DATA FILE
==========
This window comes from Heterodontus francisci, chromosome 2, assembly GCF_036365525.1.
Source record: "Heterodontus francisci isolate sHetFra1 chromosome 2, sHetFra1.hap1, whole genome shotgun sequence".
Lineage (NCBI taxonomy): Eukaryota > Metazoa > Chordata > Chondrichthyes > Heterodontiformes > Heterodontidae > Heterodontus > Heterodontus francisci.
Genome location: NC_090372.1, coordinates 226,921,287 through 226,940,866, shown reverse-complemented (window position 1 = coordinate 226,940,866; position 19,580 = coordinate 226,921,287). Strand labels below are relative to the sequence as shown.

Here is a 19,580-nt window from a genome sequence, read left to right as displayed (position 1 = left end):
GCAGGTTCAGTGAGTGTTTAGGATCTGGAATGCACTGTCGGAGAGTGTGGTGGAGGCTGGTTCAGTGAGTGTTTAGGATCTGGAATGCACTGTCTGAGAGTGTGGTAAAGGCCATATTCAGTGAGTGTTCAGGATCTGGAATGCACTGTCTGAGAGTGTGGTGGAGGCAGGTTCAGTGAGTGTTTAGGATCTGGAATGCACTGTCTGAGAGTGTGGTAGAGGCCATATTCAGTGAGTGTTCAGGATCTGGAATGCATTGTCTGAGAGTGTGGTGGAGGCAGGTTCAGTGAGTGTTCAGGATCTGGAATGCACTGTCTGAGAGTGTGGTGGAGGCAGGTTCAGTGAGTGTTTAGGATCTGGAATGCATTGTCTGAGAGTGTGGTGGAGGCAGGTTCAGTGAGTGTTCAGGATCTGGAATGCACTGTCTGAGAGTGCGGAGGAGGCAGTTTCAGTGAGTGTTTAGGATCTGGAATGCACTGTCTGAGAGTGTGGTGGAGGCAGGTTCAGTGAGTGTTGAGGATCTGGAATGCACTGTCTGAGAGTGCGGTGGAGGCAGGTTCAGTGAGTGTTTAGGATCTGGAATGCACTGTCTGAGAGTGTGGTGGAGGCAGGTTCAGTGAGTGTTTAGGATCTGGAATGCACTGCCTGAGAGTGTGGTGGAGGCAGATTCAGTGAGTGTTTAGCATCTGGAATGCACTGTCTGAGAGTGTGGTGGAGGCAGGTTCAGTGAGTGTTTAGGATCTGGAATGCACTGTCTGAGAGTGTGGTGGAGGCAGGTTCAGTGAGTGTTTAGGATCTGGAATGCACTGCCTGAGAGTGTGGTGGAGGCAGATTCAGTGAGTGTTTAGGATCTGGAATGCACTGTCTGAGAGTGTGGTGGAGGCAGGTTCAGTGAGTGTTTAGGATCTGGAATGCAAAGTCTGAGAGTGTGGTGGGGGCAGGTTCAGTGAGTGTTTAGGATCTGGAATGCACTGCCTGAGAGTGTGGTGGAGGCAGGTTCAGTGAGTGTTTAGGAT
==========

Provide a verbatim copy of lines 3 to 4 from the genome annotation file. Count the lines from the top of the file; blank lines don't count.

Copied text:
Lineage (NCBI taxonomy): Eukaryota > Metazoa > Chordata > Chondrichthyes > Heterodontiformes > Heterodontidae > Heterodontus > Heterodontus francisci.
Genome location: NC_090372.1, coordinates 226,921,287 through 226,940,866, shown reverse-complemented (window position 1 = coordinate 226,940,866; position 19,580 = coordinate 226,921,287). Strand labels below are relative to the sequence as shown.